Start your day with Chilaquiles Verdes, a classic Mexican breakfast featuring corn tortilla chips smothered in homemade salsa verde (tomatillo sauce) and other ingredientes deliciosos.
Forget dry toast or bowls of cereal, let’s start the day with some flavour! Check out these fabulous Grilled Steak and Egg Tacos with a zesty Aji Verde or these bright and cheery Cuban style Huevos Habaneros for your next breakfast or brunch.
There is nothing easier than a bowl of warm chilaquiles with tomatillo sauce aka salsa verde for breakfast or brunch. This dish is the perfect way to make use of yesterday’s tortillas and leftover salsa. You know how much I love repurposing leftovers!
This chilaquiles verdes recipe features a simple 15 minute tomatillo salsa, or salsa verde and traditional toppings that make this dish sing. We love digging into a bowl of warm saucy tortilla chips; it’s a spicy beginning to the day!
Additionally, it’s so easy to adjust the spice level to your own personal preference. Simply decrease the amount of serrano peppers you use or switch to a less spicy pepper variety such as jalapeno.
What are Chilaquiles?
Chilaquiles is a popular Mexican breakfast or brunch dish of day old corn tortillas/tortilla chips mixed with either salsa verde or salsa roja. Topping and styles vary according to region and personal preference.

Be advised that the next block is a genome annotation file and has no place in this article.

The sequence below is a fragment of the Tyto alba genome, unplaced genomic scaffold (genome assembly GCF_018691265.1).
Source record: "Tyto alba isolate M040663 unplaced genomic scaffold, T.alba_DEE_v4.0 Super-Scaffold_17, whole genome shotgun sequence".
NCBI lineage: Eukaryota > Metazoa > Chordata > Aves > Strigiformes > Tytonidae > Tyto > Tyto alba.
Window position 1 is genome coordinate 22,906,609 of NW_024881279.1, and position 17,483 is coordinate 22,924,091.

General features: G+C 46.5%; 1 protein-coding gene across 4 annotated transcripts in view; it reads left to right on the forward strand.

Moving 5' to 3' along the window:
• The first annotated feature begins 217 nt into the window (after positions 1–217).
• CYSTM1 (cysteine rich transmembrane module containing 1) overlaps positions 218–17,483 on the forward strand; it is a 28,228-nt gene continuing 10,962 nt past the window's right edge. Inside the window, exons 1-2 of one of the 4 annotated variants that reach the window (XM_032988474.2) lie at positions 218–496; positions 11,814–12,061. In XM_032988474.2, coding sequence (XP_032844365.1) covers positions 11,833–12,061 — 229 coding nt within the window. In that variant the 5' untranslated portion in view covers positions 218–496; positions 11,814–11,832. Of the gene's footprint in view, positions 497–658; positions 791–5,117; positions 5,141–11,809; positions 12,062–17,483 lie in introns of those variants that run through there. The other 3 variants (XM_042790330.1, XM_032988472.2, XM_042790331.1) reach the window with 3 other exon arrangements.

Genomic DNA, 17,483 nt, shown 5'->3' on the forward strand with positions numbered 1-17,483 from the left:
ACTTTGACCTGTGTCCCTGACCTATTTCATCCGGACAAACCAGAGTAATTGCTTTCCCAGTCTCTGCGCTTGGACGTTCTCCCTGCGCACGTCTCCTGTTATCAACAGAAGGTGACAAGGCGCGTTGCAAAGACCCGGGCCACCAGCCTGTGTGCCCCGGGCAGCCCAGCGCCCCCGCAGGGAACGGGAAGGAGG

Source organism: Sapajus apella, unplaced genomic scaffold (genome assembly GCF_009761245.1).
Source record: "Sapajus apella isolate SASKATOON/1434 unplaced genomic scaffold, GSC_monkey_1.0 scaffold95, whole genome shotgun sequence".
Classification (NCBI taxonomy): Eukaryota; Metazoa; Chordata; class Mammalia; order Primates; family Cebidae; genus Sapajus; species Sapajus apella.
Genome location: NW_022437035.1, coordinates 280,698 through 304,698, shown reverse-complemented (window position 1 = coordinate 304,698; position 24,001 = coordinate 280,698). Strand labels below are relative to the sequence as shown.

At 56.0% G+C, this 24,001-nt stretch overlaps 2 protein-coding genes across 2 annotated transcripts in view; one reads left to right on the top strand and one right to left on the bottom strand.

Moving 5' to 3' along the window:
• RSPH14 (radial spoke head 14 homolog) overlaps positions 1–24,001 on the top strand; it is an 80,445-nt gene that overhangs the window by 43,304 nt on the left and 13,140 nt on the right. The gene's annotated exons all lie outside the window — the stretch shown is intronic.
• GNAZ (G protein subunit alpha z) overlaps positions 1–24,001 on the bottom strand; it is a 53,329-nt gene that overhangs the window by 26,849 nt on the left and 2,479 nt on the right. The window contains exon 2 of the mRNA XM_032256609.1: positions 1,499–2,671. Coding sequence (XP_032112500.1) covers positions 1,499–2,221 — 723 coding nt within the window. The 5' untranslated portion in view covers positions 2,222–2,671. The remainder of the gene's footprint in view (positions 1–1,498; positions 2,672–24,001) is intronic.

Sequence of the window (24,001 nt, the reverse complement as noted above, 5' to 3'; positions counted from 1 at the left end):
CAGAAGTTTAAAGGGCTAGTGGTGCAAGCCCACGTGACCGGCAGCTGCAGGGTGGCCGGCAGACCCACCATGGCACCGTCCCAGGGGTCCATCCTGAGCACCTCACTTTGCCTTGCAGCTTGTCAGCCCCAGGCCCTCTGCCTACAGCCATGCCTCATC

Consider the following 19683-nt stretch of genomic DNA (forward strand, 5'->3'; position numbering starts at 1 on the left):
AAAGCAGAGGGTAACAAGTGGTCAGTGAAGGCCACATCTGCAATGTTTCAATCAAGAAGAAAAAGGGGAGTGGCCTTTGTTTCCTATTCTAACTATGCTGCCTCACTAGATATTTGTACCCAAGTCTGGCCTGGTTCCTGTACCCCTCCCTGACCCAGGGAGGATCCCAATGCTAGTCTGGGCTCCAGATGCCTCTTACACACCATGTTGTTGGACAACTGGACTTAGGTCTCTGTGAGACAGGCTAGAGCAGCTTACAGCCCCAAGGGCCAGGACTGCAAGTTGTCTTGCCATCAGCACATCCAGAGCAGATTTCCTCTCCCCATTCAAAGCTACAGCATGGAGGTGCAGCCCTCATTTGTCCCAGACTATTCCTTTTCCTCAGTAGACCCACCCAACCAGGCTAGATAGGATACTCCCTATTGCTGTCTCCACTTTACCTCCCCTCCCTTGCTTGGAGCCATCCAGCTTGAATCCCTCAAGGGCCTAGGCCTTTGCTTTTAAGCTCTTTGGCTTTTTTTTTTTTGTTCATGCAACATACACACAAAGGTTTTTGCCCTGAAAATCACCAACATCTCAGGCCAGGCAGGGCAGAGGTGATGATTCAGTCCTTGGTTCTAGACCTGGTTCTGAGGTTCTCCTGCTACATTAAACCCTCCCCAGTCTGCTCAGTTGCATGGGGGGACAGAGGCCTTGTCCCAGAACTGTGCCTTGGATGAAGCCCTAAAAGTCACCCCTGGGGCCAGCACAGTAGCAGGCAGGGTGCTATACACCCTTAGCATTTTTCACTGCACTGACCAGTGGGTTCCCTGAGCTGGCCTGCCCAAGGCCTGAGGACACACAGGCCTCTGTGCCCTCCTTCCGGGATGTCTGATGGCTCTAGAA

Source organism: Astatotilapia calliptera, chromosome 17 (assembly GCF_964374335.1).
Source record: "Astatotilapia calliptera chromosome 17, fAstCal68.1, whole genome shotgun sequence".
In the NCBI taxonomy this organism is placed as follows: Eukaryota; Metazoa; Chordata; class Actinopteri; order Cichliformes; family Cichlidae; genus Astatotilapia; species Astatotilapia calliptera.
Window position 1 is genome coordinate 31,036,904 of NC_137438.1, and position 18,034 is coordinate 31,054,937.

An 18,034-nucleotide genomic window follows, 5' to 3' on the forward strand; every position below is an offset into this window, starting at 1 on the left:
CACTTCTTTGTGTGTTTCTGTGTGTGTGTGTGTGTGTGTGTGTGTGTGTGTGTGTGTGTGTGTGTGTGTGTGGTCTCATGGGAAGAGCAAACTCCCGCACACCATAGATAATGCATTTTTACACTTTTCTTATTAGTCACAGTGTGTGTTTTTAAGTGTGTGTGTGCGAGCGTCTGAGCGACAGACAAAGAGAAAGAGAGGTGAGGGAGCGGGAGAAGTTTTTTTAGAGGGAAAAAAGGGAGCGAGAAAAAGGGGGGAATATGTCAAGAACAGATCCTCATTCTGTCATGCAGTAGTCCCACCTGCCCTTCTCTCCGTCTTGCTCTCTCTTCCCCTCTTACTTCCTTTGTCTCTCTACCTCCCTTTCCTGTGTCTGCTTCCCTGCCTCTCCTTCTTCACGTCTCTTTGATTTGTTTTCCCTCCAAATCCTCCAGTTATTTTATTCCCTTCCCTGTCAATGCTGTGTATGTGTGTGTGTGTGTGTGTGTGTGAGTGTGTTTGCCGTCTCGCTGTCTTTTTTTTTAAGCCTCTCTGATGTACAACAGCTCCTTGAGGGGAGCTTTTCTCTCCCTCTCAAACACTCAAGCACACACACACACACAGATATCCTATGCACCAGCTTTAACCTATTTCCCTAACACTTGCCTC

Historically this dish arose in the Mexican region hundreds of years ago in the maize based Mesoamerican Aztec culture. In fact ‘chilaquiles’ comes from the Nahuatl language (spoken by the Aztecs) and translates as ‘chilis and greens’.
It’s highly likely that chilaquiles verdes is closest to the original Aztec version, though more native herbs such as epazote are likely to have been used.
Today Mexican cuisine still contains Mesoamerican ingredient staples with roots extending to Aztec culture. Chocolate, tomato, chili, avocado, tamile, taco, pupusa, chipotle, pozole, and atole are all Nahuatl words for food currently enjoyed in Mexico and around the world.
- serrano peppers
- salt and pepper
- vegetable or olive oil
- corn tortillas or tortilla chips
- sour cream, crème fraîche, or crema Mexicana
- cotija cheese or queso fresco
- purple onions
Tomatillos (also called Mexican Husk Tomatoes) look like little green tomatoes all wrapped up in a papery jacket or husk. They are quite tart and fresh in flavour with a little bit of citrus thrown in.
Tomatillos can be eaten raw but are most often eaten cooked or even charred like in this Grilled Salsa Verde Guacamole.
Serrano Peppers pack a fair amount of heat, in fact they can be 5-9 times hotter than a jalapeno and it’s not always easy to tell them apart. Usually the only visible difference is that Serrano peppers are smaller in size (only 1-2 inches).
Both peppers are sold as green peppers, though serranos can also be yellow, orange, red, and even brown depending on ripeness. Green jalapenos (not red) could be substituted for the serranos in this recipe.
Use leftover (dried) corn tortillas, homemade, or crispy store bought tortilla chips. It really is up to you and what texture your prefer.
What you choose to top your chilaquiles with is up to you. Use the suggested toppings of sour cream, cotija cheese, purple onions, cilantro, and avocado as a baseline and build from there.
How to Make Salsa Verde for Chilaquiles